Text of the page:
Stage III Zyklop power cord, 2m, $8,300
Acapella Reference LaMusika speaker cables, 3m, $25,000/pair
Acapella High LaMusika power cords, 2m, $5,700
Acapella Big Block Resonance Control, $1,500 each
Acapella Fondato Silenzio Base isolation platform, $3,100 each

Dynaudio / Wadia Digital / Octave

In the Dynaudio / Wadia / Octave exhibit, there was unmistakable resolution via the Wadia 900 Series digital system. Then, ever so natural to the ear, almost stealthy processing of minute details amidst a sometimes overwhelming suite of dynamics only revealed the Dynaudio Consequence Ultimate Edition loudspeakers ($70,000/pair) as the most tonally delicate and dynamically mesmerizing loudspeaker. Having experienced the sound of the Tannoy Churchill Wideband’s 15-inch dual-concentric woofer in my home for several years, I thought the Dynaudio’s large woofer was on a magnitude more dynamically responsive and tonally faithful to instruments. Had I not heard the Dynaudio woofer arranged at such height, I would never have thought such experience of a woofer as possible.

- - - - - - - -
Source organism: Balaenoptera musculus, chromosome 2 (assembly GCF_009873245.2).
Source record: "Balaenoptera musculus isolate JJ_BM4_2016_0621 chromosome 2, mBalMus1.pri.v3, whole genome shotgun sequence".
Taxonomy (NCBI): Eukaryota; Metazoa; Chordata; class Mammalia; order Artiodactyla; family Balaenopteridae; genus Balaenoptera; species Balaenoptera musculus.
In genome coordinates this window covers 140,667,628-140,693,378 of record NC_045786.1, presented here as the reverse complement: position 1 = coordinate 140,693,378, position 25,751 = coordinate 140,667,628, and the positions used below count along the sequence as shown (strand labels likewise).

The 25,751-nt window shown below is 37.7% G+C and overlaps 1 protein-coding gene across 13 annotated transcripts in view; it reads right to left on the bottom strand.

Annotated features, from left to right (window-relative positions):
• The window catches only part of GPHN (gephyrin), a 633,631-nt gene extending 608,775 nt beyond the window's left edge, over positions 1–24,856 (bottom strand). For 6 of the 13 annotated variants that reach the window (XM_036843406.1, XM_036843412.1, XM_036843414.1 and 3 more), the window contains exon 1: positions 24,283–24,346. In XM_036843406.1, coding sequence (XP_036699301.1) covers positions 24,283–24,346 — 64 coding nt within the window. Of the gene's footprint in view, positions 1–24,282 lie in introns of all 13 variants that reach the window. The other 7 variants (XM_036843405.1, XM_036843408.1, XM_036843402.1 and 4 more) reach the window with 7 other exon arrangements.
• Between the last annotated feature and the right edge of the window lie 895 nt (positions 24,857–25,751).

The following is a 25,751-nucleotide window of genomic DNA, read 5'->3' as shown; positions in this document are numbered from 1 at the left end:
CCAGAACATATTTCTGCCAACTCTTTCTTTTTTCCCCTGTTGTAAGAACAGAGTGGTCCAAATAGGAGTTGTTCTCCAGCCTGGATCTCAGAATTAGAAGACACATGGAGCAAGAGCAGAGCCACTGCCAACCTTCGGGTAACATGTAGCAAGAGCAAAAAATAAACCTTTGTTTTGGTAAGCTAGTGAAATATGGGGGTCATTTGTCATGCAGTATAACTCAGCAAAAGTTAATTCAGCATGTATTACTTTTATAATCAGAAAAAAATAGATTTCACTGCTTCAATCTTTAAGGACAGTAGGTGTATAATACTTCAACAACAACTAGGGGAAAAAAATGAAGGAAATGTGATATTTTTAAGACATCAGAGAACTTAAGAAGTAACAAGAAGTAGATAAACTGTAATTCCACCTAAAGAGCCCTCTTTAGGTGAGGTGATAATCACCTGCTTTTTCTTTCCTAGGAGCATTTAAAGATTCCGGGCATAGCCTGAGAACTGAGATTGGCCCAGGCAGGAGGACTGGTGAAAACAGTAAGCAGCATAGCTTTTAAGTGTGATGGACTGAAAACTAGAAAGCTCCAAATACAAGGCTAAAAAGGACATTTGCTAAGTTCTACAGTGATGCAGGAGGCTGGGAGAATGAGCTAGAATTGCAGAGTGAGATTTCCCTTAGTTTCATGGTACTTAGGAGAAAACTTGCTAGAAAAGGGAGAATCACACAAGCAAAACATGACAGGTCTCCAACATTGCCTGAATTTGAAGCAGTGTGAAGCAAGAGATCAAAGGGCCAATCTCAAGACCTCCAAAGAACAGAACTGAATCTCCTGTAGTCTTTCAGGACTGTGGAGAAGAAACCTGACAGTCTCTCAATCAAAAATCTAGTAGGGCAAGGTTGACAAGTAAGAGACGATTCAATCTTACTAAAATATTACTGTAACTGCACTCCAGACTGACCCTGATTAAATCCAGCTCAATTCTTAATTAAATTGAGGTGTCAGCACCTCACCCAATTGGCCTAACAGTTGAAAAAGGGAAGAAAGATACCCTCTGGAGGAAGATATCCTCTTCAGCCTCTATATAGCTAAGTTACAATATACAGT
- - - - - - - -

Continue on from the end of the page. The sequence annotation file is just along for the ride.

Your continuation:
The Dynaudio Consequence Ultimate Edition loudspeakers ($70,000/pair) is the most intriguing speaker design in years. The setup placed the speakers rather closely together considering the depth of the room. I sat initially in the center of the first row of seats, then I moved my chair forward singularly, only to realize the speakers were not designed for nearfield listening. Dynaudio had a glossy brochure on the speaker, the following are paragraphs from it:

“The distinctive driver array on the Consequence baffle is quite conspicuous. The loudspeaker appears to be standing upside down: The tweeters are integrated at the bottom, and the woofers are mounted above at the top. This positioning is important for achieving correct acoustical timing and coherence: There is a scientific purpose to this, as sound waves from different drivers propagate differently depending on their respective frequencies. Every subtle musical detail, from the highest to lowest frequency is made to reach the listener at exactly the same time in the Consequence Ultimate Edition.